Creationists’ Understanding of Past

You may have heard of the recent debate between Bill Nye and Ken Ham about Creationism and Science (and who is right).

It’s a long debate with a lot of repetition, without really getting anywhere. So to save you some time, here is the main difference in understanding between the two debaters: traditional science looks backwards and forwards using the same tools; creationists don’t think the same tools are applicable when looking backwards.

The talk taught me that creationists can be rational (and Ken Ham sure seems rational) and hence trusted as academics – as long as they are looking forward in time, not backwards.

Creationists’ understanding of “Historical Science”, as Ham calls it, is where they differ from the rest of us. Historical Science is the science that looks at the past.

If we do some science and start to notice some dots aligning nicely on a line (trees get visible rings because of temperature swings, due to seasons changing), and can make a scientific prediction (in 10 years, this tree will have 10 more rings), we also believe that we can follow the same rule backwards (10 years ago the tree had 10 fewer rings).I

creationism-graph.png

Bill Nye uses trees as an example in the debate: there are trees that are older than the creationists claim the Earth to be. Ken Ham rebutts: we can’t prove the past.

I would then ask: But can we prove the future? See the figure above. If we have knowledge of the two black points (and points inbetween that support our theory), and nothing else, we can make a prediction and an assumption of the past using the same rules. We have, at that moment, the exact same knowledge of both.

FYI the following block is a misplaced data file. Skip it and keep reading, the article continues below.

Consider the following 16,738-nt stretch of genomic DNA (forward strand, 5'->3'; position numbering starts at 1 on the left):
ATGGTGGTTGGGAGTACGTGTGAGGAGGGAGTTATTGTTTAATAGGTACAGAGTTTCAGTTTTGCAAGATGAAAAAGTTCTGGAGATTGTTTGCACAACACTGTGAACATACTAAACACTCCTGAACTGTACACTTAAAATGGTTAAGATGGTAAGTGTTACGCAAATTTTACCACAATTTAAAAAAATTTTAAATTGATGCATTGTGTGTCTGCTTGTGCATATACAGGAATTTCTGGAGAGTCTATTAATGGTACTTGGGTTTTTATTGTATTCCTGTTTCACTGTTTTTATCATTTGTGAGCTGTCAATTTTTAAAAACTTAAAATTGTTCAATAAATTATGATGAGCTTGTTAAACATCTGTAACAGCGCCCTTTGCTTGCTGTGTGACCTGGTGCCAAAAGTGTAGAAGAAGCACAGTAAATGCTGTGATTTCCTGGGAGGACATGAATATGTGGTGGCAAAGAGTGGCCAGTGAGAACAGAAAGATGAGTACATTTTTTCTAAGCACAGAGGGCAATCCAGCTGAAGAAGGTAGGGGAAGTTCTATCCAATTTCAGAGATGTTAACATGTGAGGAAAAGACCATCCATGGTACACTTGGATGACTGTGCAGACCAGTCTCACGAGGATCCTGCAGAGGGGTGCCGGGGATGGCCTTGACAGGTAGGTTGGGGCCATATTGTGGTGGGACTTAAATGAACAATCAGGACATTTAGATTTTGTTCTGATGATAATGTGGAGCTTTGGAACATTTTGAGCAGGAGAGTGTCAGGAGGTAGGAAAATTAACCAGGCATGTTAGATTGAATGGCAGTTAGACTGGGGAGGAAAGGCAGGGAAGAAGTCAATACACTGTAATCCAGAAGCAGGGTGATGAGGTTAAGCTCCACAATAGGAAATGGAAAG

It is true that we cannot test our assumption about the past, and that we will eventually be able to test our prediction about the future. But the fact that we are able to predict it with accuracy based on a model, that also applies backwards in time, would indicate to me that the assumption about the past is probably accurate as well.

Ken Ham says this is ridiculous - you cannot know what happened in the past! - and uses the ridiculousness to show that Creationism is plausible.

The problem is that he looks for verification instead of missing falsification. Ken Ham uses the scientific philosophy of inductivism (positivism), which has largely, in natural sciences, been replaced with the falsificationist method.

Falsifiability can be explained as such:II

[…] falsifiability, the possibility of being falsified or refuted, not verifiability, is the criterion that separates science from non-science. This is Popper’s falsifiability criterion […]
the more falsifiable a theory is the more scientific it is. This leads to the view that scientific laws rather than statements of particular facts are the most scientific statements. (For the positivists statements of particular facts are the fully verifiable ones, hence the most scientific.)

Basically, Ken Ham is using an outdated way of looking at science. He is also wildly inconsistent, as positivism does not provide any kind of predictability, which means that his acceptance of scientific predictions make no sense within his frame of mind.


I According to Wikipedia, “[v]isible rings result from the change in growth speed through the seasons of the year, thus one ring usually marks the passage of one year in the life of the tree. The rings are more visible in temperate zones, where the seasons differ more markedly.”

II Dusek, Philosophy of Technology: An Introduction, 2006, Blackwell

 
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